Why does Rome continue to exert a hold on our imagination? How did the "Caput mundi" come to play such a critical role in the development of Western civilization? Ferdinand Addis addresses these questions by tracing the history of the "Eternal City" told through the dramatic key moments in its history: from the mythic founding of Rome in 753 BC, via such landmarks as the murder of Caesar in 44 BC, the coronation of Charlemagne in AD 800 and the reinvention of the imperial ideal, the painting of the Sistine chapel, the trial of Galileo, Mussolini's March on Rome of 1922, the release of Fellini's La Dolce Vita in 1960, and the Occupy riots of 2011. City of the Seven Hills, spiritual home of Catholic Christianity, city of the artistic imagination, enduring symbol of our common European heritage—Rome has inspired, charmed, and tempted empire-builders, dreamers, writers, and travelers across the twenty-seven centuries of its existence. Ferdinand Addis tells this rich story in a grand narrative style for a new generation of readers.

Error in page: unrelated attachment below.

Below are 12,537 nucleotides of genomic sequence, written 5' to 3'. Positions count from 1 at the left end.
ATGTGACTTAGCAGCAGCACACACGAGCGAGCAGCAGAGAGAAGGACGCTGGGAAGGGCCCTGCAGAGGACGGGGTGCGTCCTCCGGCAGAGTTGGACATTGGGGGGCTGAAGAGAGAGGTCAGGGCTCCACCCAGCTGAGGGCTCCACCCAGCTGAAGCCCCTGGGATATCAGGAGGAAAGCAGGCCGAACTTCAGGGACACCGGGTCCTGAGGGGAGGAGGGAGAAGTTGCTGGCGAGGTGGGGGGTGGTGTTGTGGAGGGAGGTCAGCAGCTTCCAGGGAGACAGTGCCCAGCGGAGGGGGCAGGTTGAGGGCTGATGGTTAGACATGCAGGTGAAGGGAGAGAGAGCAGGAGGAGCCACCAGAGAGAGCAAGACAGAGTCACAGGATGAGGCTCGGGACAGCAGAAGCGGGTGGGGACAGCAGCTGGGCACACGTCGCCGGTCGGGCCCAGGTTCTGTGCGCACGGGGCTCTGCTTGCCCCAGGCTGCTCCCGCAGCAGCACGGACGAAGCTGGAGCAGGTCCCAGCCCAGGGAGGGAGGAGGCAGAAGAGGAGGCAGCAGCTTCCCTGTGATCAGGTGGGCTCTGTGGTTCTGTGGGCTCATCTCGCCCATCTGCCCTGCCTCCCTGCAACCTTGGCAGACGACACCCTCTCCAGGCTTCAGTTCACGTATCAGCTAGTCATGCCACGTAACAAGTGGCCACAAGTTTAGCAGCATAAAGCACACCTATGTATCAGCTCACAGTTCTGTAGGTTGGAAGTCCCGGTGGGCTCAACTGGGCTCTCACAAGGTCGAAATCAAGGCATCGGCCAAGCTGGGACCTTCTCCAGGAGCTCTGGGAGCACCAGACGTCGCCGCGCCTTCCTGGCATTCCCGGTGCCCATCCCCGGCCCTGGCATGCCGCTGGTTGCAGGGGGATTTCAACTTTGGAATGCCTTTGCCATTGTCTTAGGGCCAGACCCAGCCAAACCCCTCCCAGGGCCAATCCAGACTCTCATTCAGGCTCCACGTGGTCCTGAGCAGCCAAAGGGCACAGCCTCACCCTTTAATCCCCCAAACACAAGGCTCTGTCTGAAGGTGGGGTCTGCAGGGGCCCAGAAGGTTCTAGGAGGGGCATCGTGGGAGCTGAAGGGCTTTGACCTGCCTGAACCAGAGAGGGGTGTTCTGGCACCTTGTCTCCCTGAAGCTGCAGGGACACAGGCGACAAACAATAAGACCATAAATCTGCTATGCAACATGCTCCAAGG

Ferdinand Addis has been fascinated by Rome since reading Livy as a teenager. He studied Classics at Oxford, then worked in film and journalism before giving it up to write history. He lives in East London with his wife and daughter.